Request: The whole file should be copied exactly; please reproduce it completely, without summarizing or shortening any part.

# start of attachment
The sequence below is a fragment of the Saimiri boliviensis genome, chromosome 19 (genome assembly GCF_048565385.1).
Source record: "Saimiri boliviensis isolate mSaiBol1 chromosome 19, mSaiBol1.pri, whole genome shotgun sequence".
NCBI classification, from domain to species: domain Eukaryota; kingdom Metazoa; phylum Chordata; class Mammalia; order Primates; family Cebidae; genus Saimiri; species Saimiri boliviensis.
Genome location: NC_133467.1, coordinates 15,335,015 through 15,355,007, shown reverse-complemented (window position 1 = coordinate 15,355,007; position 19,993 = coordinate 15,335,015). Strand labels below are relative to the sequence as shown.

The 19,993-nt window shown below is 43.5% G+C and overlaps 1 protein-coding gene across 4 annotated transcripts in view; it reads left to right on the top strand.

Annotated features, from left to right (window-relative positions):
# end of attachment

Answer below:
The sequence below is a fragment of the Saimiri boliviensis genome, chromosome 19 (genome assembly GCF_048565385.1).
Source record: "Saimiri boliviensis isolate mSaiBol1 chromosome 19, mSaiBol1.pri, whole genome shotgun sequence".
NCBI classification, from domain to species: domain Eukaryota; kingdom Metazoa; phylum Chordata; class Mammalia; order Primates; family Cebidae; genus Saimiri; species Saimiri boliviensis.
Genome location: NC_133467.1, coordinates 15,335,015 through 15,355,007, shown reverse-complemented (window position 1 = coordinate 15,355,007; position 19,993 = coordinate 15,335,015). Strand labels below are relative to the sequence as shown.

The 19,993-nt window shown below is 43.5% G+C and overlaps 1 protein-coding gene across 4 annotated transcripts in view; it reads left to right on the top strand.

Annotated features, from left to right (window-relative positions):